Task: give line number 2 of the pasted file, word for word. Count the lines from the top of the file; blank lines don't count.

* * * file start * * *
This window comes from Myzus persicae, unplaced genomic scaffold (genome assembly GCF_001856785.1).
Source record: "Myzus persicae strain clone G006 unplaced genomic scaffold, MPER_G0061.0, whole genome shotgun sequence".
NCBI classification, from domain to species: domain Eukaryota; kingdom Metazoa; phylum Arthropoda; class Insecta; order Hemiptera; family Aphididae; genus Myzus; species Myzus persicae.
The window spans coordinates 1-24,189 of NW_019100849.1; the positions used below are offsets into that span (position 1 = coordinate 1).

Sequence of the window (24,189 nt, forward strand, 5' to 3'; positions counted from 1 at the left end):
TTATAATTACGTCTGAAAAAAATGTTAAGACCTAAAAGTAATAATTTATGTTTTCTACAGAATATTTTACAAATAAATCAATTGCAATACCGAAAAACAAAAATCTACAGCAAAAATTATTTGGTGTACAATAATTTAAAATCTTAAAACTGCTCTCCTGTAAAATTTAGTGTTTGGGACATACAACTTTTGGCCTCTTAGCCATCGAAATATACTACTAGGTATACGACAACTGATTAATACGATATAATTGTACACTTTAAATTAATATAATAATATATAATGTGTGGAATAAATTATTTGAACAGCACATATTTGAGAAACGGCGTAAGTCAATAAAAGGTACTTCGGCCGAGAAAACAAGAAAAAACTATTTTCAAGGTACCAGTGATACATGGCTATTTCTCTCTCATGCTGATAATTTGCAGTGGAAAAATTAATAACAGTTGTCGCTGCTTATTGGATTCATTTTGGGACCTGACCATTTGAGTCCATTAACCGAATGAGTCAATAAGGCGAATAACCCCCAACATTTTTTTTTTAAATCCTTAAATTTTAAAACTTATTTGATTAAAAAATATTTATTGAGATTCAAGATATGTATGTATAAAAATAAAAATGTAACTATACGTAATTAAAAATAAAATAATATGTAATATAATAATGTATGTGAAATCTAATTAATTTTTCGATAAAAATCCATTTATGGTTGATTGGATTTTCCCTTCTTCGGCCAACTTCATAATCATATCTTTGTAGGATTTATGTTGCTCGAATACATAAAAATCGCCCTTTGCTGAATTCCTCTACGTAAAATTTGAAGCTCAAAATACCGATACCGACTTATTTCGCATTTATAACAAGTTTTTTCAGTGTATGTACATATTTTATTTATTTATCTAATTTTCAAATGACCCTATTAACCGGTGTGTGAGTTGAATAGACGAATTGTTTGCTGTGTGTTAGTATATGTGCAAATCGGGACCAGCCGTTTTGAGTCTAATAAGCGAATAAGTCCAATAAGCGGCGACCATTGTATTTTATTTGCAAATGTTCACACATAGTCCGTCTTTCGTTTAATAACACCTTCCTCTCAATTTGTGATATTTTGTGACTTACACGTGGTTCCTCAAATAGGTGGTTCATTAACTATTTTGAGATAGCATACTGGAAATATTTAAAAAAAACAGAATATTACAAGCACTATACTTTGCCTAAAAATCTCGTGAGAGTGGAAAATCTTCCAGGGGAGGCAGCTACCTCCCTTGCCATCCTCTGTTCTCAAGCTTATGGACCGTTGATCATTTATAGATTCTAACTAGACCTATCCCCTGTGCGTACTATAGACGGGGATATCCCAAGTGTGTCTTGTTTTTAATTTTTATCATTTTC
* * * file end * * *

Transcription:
Source record: "Myzus persicae strain clone G006 unplaced genomic scaffold, MPER_G0061.0, whole genome shotgun sequence".